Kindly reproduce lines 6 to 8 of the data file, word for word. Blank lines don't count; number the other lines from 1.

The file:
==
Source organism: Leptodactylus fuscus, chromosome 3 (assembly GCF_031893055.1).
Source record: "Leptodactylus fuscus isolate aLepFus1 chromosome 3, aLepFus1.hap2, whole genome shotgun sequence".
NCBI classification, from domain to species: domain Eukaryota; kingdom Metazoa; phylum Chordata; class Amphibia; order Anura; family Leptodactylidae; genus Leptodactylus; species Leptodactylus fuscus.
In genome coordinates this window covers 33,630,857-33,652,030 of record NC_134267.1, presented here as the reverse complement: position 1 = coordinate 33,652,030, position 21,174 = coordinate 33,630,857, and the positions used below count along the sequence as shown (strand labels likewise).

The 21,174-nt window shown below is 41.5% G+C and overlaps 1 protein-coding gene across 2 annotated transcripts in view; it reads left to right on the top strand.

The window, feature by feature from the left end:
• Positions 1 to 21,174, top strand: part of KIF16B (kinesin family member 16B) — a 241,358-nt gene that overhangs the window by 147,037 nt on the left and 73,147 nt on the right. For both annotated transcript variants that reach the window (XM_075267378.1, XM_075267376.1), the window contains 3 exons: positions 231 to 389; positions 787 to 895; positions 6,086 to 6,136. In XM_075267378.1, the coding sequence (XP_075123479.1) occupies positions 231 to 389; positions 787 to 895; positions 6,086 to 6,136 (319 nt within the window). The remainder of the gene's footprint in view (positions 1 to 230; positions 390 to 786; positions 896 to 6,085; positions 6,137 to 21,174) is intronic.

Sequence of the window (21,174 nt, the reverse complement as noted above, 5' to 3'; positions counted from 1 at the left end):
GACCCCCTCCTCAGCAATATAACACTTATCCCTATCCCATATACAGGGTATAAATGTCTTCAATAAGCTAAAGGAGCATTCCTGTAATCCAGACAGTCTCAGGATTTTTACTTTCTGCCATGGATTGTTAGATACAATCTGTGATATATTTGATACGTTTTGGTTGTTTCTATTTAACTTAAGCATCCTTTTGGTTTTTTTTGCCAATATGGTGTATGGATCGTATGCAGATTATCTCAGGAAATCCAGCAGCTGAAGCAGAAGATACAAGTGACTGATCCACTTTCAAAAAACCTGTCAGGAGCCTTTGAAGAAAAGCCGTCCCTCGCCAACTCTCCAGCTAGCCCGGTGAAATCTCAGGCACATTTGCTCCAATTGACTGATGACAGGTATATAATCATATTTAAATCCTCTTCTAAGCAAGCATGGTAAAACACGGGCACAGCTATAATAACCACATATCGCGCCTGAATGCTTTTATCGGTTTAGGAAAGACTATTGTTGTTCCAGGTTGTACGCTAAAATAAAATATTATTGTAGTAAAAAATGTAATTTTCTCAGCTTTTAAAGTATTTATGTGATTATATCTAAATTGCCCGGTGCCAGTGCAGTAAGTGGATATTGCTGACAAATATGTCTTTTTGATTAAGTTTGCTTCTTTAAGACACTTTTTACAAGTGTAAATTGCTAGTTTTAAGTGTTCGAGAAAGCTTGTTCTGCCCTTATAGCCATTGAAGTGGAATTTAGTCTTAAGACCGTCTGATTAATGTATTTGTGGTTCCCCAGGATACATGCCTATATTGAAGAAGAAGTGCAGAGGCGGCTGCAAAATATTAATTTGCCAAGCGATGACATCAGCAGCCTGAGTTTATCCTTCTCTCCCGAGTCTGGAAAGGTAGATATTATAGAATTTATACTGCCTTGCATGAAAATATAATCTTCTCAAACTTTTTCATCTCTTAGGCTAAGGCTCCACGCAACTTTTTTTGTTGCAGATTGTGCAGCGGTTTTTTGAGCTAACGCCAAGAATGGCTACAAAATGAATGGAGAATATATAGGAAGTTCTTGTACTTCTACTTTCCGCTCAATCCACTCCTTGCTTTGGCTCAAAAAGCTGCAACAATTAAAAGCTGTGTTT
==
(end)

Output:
The window, feature by feature from the left end:
• Positions 1 to 21,174, top strand: part of KIF16B (kinesin family member 16B) — a 241,358-nt gene that overhangs the window by 147,037 nt on the left and 73,147 nt on the right. For both annotated transcript variants that reach the window (XM_075267378.1, XM_075267376.1), the window contains 3 exons: positions 231 to 389; positions 787 to 895; positions 6,086 to 6,136. In XM_075267378.1, the coding sequence (XP_075123479.1) occupies positions 231 to 389; positions 787 to 895; positions 6,086 to 6,136 (319 nt within the window). The remainder of the gene's footprint in view (positions 1 to 230; positions 390 to 786; positions 896 to 6,085; positions 6,137 to 21,174) is intronic.

Sequence of the window (21,174 nt, the reverse complement as noted above, 5' to 3'; positions counted from 1 at the left end):